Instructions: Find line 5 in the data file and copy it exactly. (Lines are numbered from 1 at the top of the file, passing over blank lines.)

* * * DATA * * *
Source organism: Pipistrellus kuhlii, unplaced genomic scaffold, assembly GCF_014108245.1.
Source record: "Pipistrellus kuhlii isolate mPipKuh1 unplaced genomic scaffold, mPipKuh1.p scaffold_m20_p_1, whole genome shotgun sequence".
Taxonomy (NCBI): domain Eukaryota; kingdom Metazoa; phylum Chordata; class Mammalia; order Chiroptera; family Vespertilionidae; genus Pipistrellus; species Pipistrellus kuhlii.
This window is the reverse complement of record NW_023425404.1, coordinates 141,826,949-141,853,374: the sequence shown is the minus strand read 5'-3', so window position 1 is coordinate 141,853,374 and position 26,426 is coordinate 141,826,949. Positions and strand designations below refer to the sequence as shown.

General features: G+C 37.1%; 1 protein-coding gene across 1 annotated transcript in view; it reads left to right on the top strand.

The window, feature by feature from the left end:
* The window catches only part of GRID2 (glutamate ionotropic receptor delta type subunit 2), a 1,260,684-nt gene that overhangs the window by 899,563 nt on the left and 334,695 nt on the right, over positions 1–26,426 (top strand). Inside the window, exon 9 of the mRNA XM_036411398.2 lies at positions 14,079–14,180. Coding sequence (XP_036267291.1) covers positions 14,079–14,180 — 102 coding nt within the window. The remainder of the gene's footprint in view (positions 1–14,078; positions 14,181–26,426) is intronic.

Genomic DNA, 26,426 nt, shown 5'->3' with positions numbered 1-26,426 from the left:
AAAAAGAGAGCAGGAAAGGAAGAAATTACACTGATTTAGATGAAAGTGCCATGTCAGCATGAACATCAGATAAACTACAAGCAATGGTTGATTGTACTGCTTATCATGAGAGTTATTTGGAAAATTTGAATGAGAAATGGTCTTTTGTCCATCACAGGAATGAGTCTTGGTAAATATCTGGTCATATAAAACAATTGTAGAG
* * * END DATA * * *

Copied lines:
General features: G+C 37.1%; 1 protein-coding gene across 1 annotated transcript in view; it reads left to right on the top strand.